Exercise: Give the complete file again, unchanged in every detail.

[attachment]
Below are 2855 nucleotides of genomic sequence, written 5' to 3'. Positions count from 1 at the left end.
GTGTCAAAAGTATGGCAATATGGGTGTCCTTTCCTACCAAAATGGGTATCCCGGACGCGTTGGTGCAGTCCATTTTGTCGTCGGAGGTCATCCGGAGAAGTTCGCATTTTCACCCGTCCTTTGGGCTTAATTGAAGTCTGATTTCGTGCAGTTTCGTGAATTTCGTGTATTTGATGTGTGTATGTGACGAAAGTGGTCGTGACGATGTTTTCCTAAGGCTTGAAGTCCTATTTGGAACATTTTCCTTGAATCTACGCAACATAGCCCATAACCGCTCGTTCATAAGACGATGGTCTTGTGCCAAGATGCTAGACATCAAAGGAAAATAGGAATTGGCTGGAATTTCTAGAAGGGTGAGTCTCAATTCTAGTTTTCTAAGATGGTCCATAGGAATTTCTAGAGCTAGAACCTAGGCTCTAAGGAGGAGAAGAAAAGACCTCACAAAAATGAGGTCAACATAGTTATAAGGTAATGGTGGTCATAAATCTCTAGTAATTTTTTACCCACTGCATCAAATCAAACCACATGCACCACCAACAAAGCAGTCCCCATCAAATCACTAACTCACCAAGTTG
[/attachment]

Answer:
Below are 2855 nucleotides of genomic sequence, written 5' to 3'. Positions count from 1 at the left end.
GTGTCAAAAGTATGGCAATATGGGTGTCCTTTCCTACCAAAATGGGTATCCCGGACGCGTTGGTGCAGTCCATTTTGTCGTCGGAGGTCATCCGGAGAAGTTCGCATTTTCACCCGTCCTTTGGGCTTAATTGAAGTCTGATTTCGTGCAGTTTCGTGAATTTCGTGTATTTGATGTGTGTATGTGACGAAAGTGGTCGTGACGATGTTTTCCTAAGGCTTGAAGTCCTATTTGGAACATTTTCCTTGAATCTACGCAACATAGCCCATAACCGCTCGTTCATAAGACGATGGTCTTGTGCCAAGATGCTAGACATCAAAGGAAAATAGGAATTGGCTGGAATTTCTAGAAGGGTGAGTCTCAATTCTAGTTTTCTAAGATGGTCCATAGGAATTTCTAGAGCTAGAACCTAGGCTCTAAGGAGGAGAAGAAAAGACCTCACAAAAATGAGGTCAACATAGTTATAAGGTAATGGTGGTCATAAATCTCTAGTAATTTTTTACCCACTGCATCAAATCAAACCACATGCACCACCAACAAAGCAGTCCCCATCAAATCACTAACTCACCAAGTTG